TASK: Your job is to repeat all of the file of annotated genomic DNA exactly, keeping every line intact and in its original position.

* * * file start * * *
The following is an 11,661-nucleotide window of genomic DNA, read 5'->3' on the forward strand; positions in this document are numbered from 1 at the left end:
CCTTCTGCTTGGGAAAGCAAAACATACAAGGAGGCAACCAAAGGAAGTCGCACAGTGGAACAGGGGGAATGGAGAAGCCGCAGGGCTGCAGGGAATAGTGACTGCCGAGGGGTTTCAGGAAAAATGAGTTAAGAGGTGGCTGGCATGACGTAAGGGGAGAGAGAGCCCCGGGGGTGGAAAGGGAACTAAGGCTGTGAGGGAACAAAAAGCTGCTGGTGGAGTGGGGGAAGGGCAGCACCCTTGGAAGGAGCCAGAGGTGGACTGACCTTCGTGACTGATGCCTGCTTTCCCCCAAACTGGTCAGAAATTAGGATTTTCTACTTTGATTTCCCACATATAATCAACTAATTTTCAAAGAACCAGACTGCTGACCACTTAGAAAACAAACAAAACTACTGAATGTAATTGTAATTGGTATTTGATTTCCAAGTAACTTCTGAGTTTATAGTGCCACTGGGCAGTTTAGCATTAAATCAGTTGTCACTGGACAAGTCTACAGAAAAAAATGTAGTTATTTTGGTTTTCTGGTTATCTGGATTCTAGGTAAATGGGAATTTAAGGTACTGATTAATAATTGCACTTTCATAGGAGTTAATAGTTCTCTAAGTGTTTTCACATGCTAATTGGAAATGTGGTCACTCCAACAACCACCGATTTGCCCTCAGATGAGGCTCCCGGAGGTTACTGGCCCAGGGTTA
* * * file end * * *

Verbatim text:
The following is an 11,661-nucleotide window of genomic DNA, read 5'->3' on the forward strand; positions in this document are numbered from 1 at the left end:
CCTTCTGCTTGGGAAAGCAAAACATACAAGGAGGCAACCAAAGGAAGTCGCACAGTGGAACAGGGGGAATGGAGAAGCCGCAGGGCTGCAGGGAATAGTGACTGCCGAGGGGTTTCAGGAAAAATGAGTTAAGAGGTGGCTGGCATGACGTAAGGGGAGAGAGAGCCCCGGGGGTGGAAAGGGAACTAAGGCTGTGAGGGAACAAAAAGCTGCTGGTGGAGTGGGGGAAGGGCAGCACCCTTGGAAGGAGCCAGAGGTGGACTGACCTTCGTGACTGATGCCTGCTTTCCCCCAAACTGGTCAGAAATTAGGATTTTCTACTTTGATTTCCCACATATAATCAACTAATTTTCAAAGAACCAGACTGCTGACCACTTAGAAAACAAACAAAACTACTGAATGTAATTGTAATTGGTATTTGATTTCCAAGTAACTTCTGAGTTTATAGTGCCACTGGGCAGTTTAGCATTAAATCAGTTGTCACTGGACAAGTCTACAGAAAAAAATGTAGTTATTTTGGTTTTCTGGTTATCTGGATTCTAGGTAAATGGGAATTTAAGGTACTGATTAATAATTGCACTTTCATAGGAGTTAATAGTTCTCTAAGTGTTTTCACATGCTAATTGGAAATGTGGTCACTCCAACAACCACCGATTTGCCCTCAGATGAGGCTCCCGGAGGTTACTGGCCCAGGGTTA